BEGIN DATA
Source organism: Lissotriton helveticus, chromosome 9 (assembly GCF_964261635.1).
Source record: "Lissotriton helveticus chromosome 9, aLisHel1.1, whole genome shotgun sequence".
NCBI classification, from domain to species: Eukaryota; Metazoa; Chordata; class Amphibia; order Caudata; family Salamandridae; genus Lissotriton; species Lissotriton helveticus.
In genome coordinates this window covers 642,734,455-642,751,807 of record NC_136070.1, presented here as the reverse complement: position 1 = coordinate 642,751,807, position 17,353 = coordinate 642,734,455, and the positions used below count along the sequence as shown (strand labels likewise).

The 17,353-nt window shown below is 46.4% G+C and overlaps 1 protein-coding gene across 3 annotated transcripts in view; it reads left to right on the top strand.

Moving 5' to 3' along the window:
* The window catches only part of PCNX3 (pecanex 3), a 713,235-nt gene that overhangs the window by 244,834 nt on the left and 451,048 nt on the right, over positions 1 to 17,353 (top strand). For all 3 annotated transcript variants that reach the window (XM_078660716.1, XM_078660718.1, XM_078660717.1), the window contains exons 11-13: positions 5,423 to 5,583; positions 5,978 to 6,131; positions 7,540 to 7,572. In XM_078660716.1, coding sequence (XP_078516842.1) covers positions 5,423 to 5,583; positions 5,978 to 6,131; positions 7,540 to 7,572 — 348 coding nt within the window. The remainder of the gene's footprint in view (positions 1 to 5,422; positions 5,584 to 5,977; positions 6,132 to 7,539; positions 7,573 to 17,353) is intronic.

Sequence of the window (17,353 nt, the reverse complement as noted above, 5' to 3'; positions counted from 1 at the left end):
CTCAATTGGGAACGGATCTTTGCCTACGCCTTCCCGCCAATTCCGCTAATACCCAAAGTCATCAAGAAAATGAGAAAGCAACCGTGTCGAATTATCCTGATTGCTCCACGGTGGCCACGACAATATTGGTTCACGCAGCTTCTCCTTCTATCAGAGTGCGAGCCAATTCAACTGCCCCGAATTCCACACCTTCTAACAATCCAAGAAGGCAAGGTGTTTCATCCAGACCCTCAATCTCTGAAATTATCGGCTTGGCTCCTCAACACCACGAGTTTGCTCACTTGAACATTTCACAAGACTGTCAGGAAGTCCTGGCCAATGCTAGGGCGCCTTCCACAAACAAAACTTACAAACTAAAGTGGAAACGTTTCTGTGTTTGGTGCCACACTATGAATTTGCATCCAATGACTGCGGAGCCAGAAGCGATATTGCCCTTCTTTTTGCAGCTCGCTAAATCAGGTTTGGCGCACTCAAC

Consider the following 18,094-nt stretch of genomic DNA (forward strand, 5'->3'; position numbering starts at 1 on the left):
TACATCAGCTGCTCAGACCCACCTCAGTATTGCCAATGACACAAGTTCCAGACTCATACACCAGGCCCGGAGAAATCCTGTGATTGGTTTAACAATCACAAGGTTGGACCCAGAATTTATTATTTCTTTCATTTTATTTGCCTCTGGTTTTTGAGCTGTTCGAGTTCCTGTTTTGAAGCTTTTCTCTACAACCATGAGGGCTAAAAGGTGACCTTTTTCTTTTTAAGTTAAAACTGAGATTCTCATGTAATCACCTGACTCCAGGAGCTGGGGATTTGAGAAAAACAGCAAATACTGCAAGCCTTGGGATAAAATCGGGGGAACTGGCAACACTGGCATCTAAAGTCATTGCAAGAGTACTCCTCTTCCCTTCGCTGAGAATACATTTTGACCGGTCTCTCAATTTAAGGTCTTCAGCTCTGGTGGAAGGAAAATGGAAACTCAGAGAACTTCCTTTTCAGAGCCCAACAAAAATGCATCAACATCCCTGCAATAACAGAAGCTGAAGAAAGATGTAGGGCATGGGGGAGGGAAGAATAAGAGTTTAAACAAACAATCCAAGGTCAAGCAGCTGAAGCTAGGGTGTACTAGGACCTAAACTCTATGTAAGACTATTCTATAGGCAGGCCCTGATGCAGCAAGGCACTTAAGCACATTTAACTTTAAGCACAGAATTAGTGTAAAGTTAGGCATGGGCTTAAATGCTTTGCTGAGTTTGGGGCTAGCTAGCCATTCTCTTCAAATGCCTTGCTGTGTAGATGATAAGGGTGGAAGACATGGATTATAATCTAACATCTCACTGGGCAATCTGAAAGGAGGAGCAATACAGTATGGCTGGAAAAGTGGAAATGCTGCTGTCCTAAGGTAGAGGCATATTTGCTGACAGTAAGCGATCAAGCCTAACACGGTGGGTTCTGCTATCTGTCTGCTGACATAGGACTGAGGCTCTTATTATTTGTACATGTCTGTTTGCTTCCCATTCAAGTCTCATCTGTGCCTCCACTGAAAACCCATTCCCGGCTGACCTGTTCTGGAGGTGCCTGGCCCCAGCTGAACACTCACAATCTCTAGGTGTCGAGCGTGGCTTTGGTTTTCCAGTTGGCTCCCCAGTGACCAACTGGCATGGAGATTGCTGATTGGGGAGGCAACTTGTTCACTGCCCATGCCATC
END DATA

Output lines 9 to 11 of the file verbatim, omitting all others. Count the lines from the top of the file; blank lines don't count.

CTCAATTGGGAACGGATCTTTGCCTACGCCTTCCCGCCAATTCCGCTAATACCCAAAGTCATCAAGAAAATGAGAAAGCAACCGTGTCGAATTATCCTGATTGCTCCACGGTGGCCACGACAATATTGGTTCACGCAGCTTCTCCTTCTATCAGAGTGCGAGCCAATTCAACTGCCCCGAATTCCACACCTTCTAACAATCCAAGAAGGCAAGGTGTTTCATCCAGACCCTCAATCTCTGAAATTATCGGCTTGGCTCCTCAACACCACGAGTTTGCTCACTTGAACATTTCACAAGACTGTCAGGAAGTCCTGGCCAATGCTAGGGCGCCTTCCACAAACAAAACTTACAAACTAAAGTGGAAACGTTTCTGTGTTTGGTGCCACACTATGAATTTGCATCCAATGACTGCGGAGCCAGAAGCGATATTGCCCTTCTTTTTGCAGCTCGCTAAATCAGGTTTGGCGCACTCAAC

Consider the following 18,094-nt stretch of genomic DNA (forward strand, 5'->3'; position numbering starts at 1 on the left):
TACATCAGCTGCTCAGACCCACCTCAGTATTGCCAATGACACAAGTTCCAGACTCATACACCAGGCCCGGAGAAATCCTGTGATTGGTTTAACAATCACAAGGTTGGACCCAGAATTTATTATTTCTTTCATTTTATTTGCCTCTGGTTTTTGAGCTGTTCGAGTTCCTGTTTTGAAGCTTTTCTCTACAACCATGAGGGCTAAAAGGTGACCTTTTTCTTTTTAAGTTAAAACTGAGATTCTCATGTAATCACCTGACTCCAGGAGCTGGGGATTTGAGAAAAACAGCAAATACTGCAAGCCTTGGGATAAAATCGGGGGAACTGGCAACACTGGCATCTAAAGTCATTGCAAGAGTACTCCTCTTCCCTTCGCTGAGAATACATTTTGACCGGTCTCTCAATTTAAGGTCTTCAGCTCTGGTGGAAGGAAAATGGAAACTCAGAGAACTTCCTTTTCAGAGCCCAACAAAAATGCATCAACATCCCTGCAATAACAGAAGCTGAAGAAAGATGTAGGGCATGGGGGAGGGAAGAATAAGAGTTTAAACAAACAATCCAAGGTCAAGCAGCTGAAGCTAGGGTGTACTAGGACCTAAACTCTATGTAAGACTATTCTATAGGCAGGCCCTGATGCAGCAAGGCACTTAAGCACATTTAACTTTAAGCACAGAATTAGTGTAAAGTTAGGCATGGGCTTAAATGCTTTGCTGAGTTTGGGGCTAGCTAGCCATTCTCTTCAAATGCCTTGCTGTGTAGATGATAAGGGTGGAAGACATGGATTATAATCTAACATCTCACTGGGCAATCTGAAAGGAGGAGCAATACAGTATGGCTGGAAAAGTGGAAATGCTGCTGTCCTAAGGTAGAGGCATATTTGCTGACAGTAAGCGATCAAGCCTAACACGGTGGGTTCTGCTATCTGTCTGCTGACATAGGACTGAGGCTCTTATTATTTGTACATGTCTGTTTGCTTCCCATTCAAGTCTCATCTGTGCCTCCACTGAAAACCCATTCCCGGCTGACCTGTTCTGGAGGTGCCTGGCCCCAGCTGAACACTCACAATCTCTAGGTGTCGAGCGTGGCTTTGGTTTTCCAGTTGGCTCCCCAGTGACCAACTGGCATGGAGATTGCTGATTGGGGAGGCAACTTGTTCACTGCCCATGCCATC